This isn’t a post about elves or unicorns (or hobbits) – phew – but how about some magic? I will, due to being rather tired, be very brief this week, and I promise to write something a bit more detailed next week.
I was on Wizard Island – yes, really – earlier this week, learning alongside a small group of students, splashing about in the intertidal zone, slipping on seaweed and scraping hands and knees on barnacles. We were being scientists, uncovering then sharing our discoveries, beaming our explorations live to students at UVic, and generally having a fine old time in the middle of Barkley Sound.
As far as these students were concerned, we were in (on?) the best possible classroom, transported there in a small aluminum boat, past bald eagles, basking seals, foraging bears, and with the prospect of a humpback whale sighting. We were lucky enough to spot three humpbacks spouting on our trip back, and I wish you could have seen the students when this happened! Such excitement, because we were relatively close, and this excitement from young ones quite used to spotting whales from the shore.
All this and their first ever media appearance before 10 o’clock in the morning. Not that I couldn’t keep up – I did, just about – but I am mighty tired in the best possible way after three full days of marine activity. I will sign off this week with a few more photographs from Wizard Island. I don’t know about magic, but I do believe there are magical places…
More to follow. Thanks for reading, and have a wonderful weekend!
…on the rocks and the docks! Seems a bit early in the day.
It’s ok, I’ve not actually taken to having something extra with my cereal to kick start the day. If I did, my day would be very short, and, full disclosure, I don’t really like whiskey. Craft beer on cornflakes just doesn’t work. So I’m told. Anyway, the following is a short shot, sort of a briny pick-me-up – if needed.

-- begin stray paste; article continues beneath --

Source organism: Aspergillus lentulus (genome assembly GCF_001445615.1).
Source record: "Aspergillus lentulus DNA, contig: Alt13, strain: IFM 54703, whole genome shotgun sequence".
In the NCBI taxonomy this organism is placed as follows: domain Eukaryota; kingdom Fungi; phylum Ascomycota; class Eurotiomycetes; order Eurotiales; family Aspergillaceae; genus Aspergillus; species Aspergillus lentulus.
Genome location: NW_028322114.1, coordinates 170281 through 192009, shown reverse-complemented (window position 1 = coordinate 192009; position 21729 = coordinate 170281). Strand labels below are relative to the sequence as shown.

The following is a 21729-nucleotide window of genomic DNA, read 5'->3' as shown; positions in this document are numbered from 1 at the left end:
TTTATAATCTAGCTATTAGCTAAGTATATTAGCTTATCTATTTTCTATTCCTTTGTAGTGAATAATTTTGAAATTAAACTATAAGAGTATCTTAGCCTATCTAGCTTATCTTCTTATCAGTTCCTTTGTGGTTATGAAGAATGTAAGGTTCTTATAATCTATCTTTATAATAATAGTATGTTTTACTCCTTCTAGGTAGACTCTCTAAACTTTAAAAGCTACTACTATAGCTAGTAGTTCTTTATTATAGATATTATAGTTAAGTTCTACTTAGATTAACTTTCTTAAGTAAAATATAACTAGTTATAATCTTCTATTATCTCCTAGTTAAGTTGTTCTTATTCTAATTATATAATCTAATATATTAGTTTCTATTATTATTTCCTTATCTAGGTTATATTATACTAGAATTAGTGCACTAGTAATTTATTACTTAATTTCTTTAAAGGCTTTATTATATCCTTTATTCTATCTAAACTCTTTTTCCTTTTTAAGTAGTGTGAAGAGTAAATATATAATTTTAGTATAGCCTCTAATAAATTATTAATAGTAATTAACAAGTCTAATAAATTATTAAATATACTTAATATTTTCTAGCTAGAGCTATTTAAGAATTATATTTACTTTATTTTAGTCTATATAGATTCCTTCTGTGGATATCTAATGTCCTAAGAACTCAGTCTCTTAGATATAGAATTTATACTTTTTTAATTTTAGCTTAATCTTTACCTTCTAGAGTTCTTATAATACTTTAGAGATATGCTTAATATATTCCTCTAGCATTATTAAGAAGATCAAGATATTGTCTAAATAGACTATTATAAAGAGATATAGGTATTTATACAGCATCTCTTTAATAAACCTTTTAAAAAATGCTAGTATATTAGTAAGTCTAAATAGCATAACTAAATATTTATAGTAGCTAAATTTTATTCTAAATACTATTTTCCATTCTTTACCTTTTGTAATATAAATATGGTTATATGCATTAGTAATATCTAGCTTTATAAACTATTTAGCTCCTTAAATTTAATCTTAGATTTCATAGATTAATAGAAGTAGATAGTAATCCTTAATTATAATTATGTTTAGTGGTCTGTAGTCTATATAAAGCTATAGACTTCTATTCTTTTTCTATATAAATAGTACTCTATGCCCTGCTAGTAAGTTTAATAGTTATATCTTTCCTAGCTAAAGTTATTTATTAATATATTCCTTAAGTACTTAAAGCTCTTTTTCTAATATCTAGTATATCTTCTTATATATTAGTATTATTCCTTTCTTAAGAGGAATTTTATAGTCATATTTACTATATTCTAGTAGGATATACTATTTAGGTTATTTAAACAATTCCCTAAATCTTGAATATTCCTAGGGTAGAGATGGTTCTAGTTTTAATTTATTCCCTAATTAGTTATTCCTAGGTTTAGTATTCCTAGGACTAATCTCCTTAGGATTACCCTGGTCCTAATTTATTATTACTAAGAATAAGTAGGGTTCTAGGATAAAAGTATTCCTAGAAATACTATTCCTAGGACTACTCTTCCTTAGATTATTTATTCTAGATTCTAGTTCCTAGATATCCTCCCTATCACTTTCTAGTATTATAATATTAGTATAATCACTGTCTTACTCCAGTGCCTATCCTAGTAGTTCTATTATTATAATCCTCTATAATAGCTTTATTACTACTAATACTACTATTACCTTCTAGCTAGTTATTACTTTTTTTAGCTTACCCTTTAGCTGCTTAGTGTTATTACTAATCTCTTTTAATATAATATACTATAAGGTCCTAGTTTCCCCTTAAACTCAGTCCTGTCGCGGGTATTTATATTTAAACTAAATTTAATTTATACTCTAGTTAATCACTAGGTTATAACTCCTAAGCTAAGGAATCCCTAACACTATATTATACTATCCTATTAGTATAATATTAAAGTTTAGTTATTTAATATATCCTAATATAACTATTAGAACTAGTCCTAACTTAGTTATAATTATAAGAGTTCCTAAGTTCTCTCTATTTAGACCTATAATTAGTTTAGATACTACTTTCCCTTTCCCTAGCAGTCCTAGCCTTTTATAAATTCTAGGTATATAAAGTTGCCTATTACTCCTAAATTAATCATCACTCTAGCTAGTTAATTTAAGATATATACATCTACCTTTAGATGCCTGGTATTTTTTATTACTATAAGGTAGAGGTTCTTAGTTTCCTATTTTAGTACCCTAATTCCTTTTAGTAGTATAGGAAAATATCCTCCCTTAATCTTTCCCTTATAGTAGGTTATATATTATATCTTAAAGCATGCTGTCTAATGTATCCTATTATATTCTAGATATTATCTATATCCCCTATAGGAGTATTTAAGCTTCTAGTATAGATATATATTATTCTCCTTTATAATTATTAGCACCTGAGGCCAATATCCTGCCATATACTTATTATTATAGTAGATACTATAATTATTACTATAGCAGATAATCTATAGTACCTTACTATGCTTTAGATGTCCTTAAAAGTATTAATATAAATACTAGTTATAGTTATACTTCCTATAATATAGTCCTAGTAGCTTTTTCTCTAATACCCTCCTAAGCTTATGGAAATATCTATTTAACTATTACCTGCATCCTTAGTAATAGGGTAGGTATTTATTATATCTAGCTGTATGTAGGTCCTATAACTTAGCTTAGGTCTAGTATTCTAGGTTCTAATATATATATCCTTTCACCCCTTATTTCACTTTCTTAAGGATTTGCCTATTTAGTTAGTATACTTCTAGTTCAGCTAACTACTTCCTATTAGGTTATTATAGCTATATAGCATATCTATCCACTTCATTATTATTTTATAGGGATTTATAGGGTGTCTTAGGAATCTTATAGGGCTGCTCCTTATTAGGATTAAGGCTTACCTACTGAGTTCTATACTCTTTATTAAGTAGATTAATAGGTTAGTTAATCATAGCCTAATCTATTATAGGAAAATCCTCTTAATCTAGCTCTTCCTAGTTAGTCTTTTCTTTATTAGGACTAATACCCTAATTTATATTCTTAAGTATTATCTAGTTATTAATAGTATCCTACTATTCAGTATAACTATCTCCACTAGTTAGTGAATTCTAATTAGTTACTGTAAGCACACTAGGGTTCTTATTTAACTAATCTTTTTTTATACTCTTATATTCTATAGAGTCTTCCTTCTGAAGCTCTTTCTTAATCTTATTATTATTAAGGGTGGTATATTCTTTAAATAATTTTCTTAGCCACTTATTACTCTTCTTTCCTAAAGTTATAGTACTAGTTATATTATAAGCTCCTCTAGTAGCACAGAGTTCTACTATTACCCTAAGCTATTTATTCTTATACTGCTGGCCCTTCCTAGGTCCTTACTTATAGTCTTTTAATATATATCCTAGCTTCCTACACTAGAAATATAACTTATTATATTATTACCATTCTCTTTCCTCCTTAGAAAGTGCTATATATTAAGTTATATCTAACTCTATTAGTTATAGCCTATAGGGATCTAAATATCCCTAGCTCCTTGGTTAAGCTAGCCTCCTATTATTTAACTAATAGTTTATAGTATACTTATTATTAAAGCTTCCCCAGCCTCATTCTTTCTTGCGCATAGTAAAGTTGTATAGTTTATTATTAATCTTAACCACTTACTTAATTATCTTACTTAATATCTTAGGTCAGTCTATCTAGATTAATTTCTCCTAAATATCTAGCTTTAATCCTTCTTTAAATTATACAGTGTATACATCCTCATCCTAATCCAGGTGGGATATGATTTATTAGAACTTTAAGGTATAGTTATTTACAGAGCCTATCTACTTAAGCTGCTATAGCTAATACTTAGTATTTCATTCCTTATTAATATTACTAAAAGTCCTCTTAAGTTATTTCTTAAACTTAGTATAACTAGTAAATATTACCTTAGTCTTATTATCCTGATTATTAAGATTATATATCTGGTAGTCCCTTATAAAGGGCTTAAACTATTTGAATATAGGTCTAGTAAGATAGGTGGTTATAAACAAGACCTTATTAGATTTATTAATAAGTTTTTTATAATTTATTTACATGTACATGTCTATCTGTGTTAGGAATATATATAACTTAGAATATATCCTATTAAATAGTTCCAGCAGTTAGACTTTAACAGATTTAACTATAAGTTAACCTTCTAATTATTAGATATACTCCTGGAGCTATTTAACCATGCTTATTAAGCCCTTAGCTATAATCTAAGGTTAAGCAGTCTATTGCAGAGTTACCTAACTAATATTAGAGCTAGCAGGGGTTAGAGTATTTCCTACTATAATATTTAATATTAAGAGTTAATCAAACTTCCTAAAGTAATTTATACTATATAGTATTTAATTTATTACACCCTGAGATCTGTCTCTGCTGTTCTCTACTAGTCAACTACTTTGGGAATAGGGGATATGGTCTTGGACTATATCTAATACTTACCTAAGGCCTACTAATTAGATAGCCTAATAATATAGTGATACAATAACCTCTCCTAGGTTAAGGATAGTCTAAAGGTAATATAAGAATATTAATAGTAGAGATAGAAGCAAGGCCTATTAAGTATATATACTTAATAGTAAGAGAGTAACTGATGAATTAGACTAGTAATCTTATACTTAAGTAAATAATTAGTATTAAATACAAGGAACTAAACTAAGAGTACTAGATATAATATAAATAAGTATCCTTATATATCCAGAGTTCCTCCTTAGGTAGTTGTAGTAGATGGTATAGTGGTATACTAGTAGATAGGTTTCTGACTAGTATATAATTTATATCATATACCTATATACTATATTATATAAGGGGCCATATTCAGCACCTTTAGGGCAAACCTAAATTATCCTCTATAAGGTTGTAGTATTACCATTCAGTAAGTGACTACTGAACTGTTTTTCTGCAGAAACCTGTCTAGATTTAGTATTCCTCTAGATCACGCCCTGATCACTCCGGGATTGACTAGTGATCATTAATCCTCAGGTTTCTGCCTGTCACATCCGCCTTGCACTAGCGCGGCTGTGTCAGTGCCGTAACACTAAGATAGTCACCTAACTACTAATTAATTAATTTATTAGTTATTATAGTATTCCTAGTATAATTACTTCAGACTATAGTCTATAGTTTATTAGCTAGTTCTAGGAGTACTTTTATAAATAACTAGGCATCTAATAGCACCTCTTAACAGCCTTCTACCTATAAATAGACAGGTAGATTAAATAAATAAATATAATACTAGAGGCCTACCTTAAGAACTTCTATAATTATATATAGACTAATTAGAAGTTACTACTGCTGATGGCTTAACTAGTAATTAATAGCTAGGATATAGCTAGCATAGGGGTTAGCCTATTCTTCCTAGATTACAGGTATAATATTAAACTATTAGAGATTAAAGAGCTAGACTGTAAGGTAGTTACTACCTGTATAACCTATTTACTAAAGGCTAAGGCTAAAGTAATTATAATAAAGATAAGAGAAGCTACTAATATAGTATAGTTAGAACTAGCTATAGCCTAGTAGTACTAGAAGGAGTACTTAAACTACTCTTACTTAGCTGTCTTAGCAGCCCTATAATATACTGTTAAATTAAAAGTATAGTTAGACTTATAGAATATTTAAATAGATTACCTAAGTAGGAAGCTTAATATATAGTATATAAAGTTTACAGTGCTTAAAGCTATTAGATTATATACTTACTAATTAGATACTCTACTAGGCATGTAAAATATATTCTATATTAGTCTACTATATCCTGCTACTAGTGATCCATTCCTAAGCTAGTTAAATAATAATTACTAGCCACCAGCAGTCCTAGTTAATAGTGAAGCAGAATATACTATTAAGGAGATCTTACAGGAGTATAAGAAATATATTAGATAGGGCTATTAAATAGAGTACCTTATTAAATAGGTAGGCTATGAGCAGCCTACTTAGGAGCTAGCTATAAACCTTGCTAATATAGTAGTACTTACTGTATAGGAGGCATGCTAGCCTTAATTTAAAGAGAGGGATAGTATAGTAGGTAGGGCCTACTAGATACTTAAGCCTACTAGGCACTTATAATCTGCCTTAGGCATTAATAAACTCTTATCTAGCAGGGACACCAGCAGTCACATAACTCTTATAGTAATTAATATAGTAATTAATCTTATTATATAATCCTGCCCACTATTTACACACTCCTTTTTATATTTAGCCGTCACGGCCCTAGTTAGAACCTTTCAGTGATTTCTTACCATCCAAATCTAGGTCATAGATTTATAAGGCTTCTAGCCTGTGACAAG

So what’s with the early morning whiskey? Why, the view from Whiskey Landing, and also from the harbours. There’s always the view to take in, or a boat to admire, heading out or heading in. Fishing here isn’t ruled by the sun coming up or going down, it seems to be a 24/7 activity, most weathers permitting.
We’ve had all the weather this week, from misty mornings, to warm and sunny afternoons. For the last couple of days we’ve enjoyed some heavy and overdue rain. The river levels will be up, which is good news for the salmon run.
I’ve not seen many bald eagles the last week or two, and I hear it’s likely they’ve headed out to the salmon streams, with a promise of a good feed. On feeding, we’ve seen plenty of bears and bear scat this week. My most frequent sighting has been of a mama and cub over the bay, foraging for crabs and other tasty morsels along the shore. I keep meaning to take my camera, but what with it being early morning and all that whiskey, I keep forgetting. Maybe next week, and I’ll snap a bear…
On the rocks? We hadn’t been on an oceanside trail for quite some time, so when we did, Scout was insistent on dragging me onto the rocks. With some nimble footwork (her) and some slipping and cursing (me) we remembered our way to a favourite perch overlooking the ocean. Once there, we opted to stay awhile, topping up our glasses and toasting our good fortune. Not a bad recipe – a little isolation, a peaceful location, a dash of favourable weather, combine to enjoy a well balanced mix. I’ll drink to that!
Thanks for reading, and I hope you have a wonderful weekend!
Can it really be September already?! Not too much has changed, weather wise, it being misty in the mornings and then sunny later in the day. Yes, it’s September because I find myself back in school, almost working for a living, and my time isn’t quite all my own…
Not to worry, and it’s not too bad, because Scout and I have taken to our new time shifted routine, and we’re very much enjoying our early morning plod and pee about Ucluelet. I know, it’s easy on the early morning walk when the weather is fine, just wait until it’s dark, PC, and the rains have started. Oh, I should probably say it’s Scout doing the peeing on these walks (it’s not dark enough for me, yet…)